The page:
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Intel and Micron launch 96-layer TLC and 64-layer QLC NAND

Increasing complexity to reduce pricing

Intel and Micron launch 96-layer TLC and 64-layer QLC NAND

Intel and Micron launch 96-layer TLC and 64-layer QLC NAND

Intel and Micron have announced two innovations within the memory industry, managing to stack their 3rd Generation 3D TLC memory up to 96 stacks, from 64 stacks, to offer industry-leading storage densities. Alongside this, both companies have also created 1Tb QLC (Quad-Level-Cell) memory dies, providing a 33% increase in storage densities over their TLC (Triple-Level-Cell) counterparts. 

In the image above you can see a comparison between the four main NAND memory types, each of which are defined by how much data is contained in each memory cell. Each piece of data can be stored as a 1 or a 0, with each level of capacity coming with an exponential increase in complexity. With SLC there are two states, 1 and 0, with MLC coming with four states, 11, 10, 01 and 00, with each increase bringing with it a 2x increase in the number of memory states. 

Typically, each move came with reduced NAND performance and decreased write longevity, making many think that QLC memory was off the cards for NAND memory. Today most memory manufacturers are working on QLC memory, finding that the performance and reliability drop are not as big as the move from MLC to TLC, making QLC extremely attractive for the consumer market. 

By increasing the amount of data that can be fitted into a soncle cell, NAND manufacturers can effectively give customers larger memory capacities at almost no additional cost, allowing the price of SSDs to be driven down through the use of the new NAND type. While more complex NAND offers decreased performance and reliability, these issues can mostly be worked around if the user primarily focuses on read-centric workloads or used a DRAM or SLC cache to accelerate the drive under certain conditions.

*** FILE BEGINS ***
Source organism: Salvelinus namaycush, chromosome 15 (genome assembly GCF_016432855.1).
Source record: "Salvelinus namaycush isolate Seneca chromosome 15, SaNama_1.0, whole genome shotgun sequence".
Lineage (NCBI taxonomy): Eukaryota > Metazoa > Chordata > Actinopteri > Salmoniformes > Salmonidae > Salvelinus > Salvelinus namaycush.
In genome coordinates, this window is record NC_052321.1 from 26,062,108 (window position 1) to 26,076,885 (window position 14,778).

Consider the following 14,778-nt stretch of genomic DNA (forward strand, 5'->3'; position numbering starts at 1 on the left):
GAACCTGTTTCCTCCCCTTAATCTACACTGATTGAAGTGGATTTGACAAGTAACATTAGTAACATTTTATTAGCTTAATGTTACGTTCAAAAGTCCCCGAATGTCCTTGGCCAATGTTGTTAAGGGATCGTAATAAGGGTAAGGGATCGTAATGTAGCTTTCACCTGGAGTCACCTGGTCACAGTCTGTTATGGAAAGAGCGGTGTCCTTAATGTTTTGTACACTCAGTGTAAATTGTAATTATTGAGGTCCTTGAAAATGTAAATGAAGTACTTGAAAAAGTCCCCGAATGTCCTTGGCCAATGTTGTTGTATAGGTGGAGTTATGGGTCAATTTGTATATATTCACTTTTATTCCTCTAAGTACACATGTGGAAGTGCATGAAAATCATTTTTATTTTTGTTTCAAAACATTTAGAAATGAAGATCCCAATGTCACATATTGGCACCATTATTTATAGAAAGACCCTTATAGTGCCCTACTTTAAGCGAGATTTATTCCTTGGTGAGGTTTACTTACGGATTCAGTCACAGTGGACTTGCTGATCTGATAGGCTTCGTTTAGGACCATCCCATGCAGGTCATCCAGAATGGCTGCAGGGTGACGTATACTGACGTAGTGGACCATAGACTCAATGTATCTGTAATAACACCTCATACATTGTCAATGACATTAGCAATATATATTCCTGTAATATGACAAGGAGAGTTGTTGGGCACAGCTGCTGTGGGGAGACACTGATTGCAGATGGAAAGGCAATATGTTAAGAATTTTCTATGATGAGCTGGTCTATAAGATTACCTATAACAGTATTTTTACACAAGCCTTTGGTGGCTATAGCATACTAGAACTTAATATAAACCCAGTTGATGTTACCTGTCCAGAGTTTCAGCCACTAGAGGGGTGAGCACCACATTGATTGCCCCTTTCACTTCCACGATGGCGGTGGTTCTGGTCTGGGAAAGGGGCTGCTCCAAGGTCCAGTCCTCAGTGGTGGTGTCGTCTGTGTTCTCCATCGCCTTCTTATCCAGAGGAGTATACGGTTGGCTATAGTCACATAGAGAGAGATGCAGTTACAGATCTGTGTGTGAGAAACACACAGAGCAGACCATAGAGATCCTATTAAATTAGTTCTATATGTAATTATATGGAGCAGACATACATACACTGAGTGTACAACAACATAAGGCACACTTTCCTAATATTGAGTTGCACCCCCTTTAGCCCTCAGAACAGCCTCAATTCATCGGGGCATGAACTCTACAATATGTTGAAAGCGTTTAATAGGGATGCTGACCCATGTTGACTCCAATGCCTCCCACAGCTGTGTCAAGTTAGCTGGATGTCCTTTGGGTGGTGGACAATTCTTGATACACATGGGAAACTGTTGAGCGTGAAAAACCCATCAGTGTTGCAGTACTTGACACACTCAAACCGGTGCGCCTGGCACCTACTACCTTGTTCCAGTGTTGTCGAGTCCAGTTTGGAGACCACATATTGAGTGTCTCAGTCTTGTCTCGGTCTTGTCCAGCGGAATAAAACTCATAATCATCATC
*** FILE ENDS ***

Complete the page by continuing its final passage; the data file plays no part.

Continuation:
Intel and Micron launch 96-layer TLC and 64-layer QLC NAND

Micron is starting their QLC journey on the enterprise market, a bold move from the SSD maker, focusing the drive on read-heavy workloads such as real-time data analytics and content delivery. Here the read performance of SSDs can easily outshine a traditional hard disk drive, with QLC NAND offering increase value for money when compared to other SSDs from a cost/capacity standpoint. 

These new ION 5210 series drives will ship in the industry standard 2.5-inch 7mm SATA form factor with a minimum capacity of 1.92TB (almost 2TB!) and a maximum capacity of 7.68TB, allowing these drives to be used within most modern servers while providing performance levels that can easily exceed HDDs.  

 
Intel and Micron launch 96-layer TLC and 64-layer QLC NAND  

QLC memory will be well suited to the consumer SSD market where write endurance is much less of a concern than the enterprise space, and cost/GB is a crucial metric for most consumers. 

When combined with Intel/Micron's 96-layer 3D NAND technology both companies can increase the capacity of their TLC NAND from 1Tb (128GB) to 1.5Tb (192GB), offering insane storage capacities to the market, assuming that their workloads are suited to QLC's disadvantages. 

You can join the discussion on Intel/Micron's 64-layer QLC and 96-layer TLC NAND on the OC3D Forums

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Most Recent Comments

22-05-2018, 12:03:17

Dicehunter
Give me the option of buying a 4TB SSD for a sane price and I'll finally be rid of the click click of HDD's Quote

22-05-2018, 12:08:16

RobM
about time the capacity went up and price came downQuote

22-05-2018, 12:38:14

AlienALX
Quote:
Originally Posted by WYP View Post
Both technologies will help increase storage densities and lower cost/GB.
For them. Edit. If I had a quid for every time I have heard that BS I would be rich.Quote

22-05-2018, 16:34:42

TheF34RChannel
Quote:
Originally Posted by Dicehunter View Post
Give me the option of buying a 4TB SSD for a sane price and I'll finally be rid of the click click of HDD's
He he yeah. Looking for an affordable 2TB M.2 Samsung 970 Evo for the main drive and the 2/4TB SATA variety for storage. Good luck to me...Quote
Reply
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